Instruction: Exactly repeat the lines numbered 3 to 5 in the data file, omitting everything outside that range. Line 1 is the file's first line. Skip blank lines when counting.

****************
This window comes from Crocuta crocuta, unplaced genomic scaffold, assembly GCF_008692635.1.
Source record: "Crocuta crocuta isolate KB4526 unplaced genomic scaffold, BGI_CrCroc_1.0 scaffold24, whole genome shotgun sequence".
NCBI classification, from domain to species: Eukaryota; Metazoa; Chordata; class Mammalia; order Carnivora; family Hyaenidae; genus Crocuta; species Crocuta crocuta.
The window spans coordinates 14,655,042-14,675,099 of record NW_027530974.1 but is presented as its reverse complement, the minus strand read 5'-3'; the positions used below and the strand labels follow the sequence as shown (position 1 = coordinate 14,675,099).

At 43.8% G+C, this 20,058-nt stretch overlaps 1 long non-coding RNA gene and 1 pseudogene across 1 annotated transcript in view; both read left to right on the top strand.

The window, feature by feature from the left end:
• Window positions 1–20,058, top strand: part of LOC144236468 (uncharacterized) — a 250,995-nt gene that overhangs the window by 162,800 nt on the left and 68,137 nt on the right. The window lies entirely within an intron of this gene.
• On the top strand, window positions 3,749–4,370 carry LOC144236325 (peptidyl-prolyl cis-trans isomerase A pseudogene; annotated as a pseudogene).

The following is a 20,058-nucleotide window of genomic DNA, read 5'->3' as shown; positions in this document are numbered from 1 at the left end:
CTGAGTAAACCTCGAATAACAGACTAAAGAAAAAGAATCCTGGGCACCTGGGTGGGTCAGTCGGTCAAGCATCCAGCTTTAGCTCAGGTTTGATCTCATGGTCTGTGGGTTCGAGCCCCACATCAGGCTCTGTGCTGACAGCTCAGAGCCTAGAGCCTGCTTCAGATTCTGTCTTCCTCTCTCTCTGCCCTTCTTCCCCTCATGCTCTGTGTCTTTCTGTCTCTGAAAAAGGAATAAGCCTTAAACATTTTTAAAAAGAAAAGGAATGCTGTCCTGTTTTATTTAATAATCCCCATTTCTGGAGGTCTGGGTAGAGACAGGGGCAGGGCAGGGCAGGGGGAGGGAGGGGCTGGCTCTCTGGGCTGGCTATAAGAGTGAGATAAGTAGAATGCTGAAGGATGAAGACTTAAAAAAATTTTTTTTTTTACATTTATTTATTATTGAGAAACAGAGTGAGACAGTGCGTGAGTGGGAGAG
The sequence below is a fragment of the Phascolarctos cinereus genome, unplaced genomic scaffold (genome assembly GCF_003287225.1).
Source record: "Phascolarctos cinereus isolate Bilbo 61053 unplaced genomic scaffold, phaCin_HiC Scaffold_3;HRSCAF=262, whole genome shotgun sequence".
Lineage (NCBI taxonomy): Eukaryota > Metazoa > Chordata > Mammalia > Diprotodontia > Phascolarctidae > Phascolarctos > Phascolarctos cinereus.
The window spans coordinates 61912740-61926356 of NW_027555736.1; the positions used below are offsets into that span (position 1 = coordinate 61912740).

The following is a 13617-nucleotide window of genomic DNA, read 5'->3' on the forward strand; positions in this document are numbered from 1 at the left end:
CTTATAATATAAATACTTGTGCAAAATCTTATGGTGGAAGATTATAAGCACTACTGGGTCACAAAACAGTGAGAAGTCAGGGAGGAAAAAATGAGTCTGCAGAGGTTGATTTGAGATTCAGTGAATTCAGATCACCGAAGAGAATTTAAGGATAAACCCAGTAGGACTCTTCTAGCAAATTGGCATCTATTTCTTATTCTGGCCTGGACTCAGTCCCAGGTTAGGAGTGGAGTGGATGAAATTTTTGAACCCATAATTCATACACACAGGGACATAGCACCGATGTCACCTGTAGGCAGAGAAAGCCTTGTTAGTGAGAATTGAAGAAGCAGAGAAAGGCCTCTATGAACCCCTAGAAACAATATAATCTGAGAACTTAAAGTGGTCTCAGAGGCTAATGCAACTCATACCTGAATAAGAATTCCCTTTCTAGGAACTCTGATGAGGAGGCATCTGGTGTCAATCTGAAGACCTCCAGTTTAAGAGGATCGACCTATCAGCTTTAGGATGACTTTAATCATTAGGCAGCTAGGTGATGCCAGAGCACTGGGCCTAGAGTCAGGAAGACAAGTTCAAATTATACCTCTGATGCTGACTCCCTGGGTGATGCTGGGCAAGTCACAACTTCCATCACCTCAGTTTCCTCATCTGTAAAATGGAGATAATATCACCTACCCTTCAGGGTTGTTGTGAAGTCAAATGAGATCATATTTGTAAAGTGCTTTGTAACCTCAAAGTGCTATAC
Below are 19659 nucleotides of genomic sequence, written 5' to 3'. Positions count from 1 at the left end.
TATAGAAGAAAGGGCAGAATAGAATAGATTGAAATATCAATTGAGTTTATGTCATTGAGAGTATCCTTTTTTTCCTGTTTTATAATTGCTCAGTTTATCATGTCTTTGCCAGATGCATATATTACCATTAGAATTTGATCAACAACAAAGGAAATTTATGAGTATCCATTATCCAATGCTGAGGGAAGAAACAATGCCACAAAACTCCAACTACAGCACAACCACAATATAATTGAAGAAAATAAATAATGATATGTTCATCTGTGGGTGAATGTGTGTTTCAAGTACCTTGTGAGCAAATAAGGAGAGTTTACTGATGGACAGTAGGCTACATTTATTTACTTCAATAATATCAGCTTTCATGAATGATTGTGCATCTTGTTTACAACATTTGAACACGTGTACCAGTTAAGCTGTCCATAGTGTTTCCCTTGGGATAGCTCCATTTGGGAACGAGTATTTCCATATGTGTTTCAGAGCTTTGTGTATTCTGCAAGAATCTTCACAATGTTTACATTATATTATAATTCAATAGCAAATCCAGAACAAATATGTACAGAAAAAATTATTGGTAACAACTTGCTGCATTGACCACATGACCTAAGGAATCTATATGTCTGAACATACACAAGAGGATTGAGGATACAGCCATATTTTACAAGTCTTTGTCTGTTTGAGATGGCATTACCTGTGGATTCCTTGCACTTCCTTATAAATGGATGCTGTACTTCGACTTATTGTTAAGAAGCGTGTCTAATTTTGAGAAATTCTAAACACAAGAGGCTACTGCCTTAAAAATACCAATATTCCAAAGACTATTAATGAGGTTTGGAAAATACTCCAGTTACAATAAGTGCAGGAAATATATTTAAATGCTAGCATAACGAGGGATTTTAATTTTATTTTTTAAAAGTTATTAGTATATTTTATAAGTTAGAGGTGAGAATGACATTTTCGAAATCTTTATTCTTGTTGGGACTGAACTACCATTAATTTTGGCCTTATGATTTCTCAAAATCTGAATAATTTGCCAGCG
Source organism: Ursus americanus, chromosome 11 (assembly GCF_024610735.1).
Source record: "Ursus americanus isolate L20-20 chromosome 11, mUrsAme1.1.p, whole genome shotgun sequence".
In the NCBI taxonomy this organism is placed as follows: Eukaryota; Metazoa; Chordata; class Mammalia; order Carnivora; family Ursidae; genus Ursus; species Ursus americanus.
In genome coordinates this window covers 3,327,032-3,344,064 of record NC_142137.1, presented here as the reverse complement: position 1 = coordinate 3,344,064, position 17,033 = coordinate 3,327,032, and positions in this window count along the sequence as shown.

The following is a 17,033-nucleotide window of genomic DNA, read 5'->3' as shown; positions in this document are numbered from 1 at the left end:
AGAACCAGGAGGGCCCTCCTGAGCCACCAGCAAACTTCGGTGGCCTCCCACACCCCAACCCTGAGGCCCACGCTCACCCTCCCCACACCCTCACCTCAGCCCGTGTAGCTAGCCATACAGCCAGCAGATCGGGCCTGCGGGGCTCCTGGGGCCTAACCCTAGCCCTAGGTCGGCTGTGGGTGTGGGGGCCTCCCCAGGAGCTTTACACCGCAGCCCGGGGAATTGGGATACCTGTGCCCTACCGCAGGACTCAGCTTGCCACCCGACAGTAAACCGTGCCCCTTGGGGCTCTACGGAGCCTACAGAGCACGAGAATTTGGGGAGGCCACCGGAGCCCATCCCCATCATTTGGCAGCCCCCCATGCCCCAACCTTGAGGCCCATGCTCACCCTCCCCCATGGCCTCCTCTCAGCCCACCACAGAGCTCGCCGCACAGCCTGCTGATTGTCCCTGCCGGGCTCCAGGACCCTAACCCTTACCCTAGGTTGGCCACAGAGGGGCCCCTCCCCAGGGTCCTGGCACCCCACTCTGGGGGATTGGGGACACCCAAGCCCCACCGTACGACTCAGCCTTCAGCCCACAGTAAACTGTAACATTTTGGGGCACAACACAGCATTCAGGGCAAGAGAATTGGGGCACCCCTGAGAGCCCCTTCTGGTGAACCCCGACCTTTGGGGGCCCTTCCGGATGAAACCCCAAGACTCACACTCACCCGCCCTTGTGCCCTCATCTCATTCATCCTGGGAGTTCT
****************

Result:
NCBI classification, from domain to species: Eukaryota; Metazoa; Chordata; class Mammalia; order Carnivora; family Hyaenidae; genus Crocuta; species Crocuta crocuta.
The window spans coordinates 14,655,042-14,675,099 of record NW_027530974.1 but is presented as its reverse complement, the minus strand read 5'-3'; the positions used below and the strand labels follow the sequence as shown (position 1 = coordinate 14,675,099).

At 43.8% G+C, this 20,058-nt stretch overlaps 1 long non-coding RNA gene and 1 pseudogene across 1 annotated transcript in view; both read left to right on the top strand.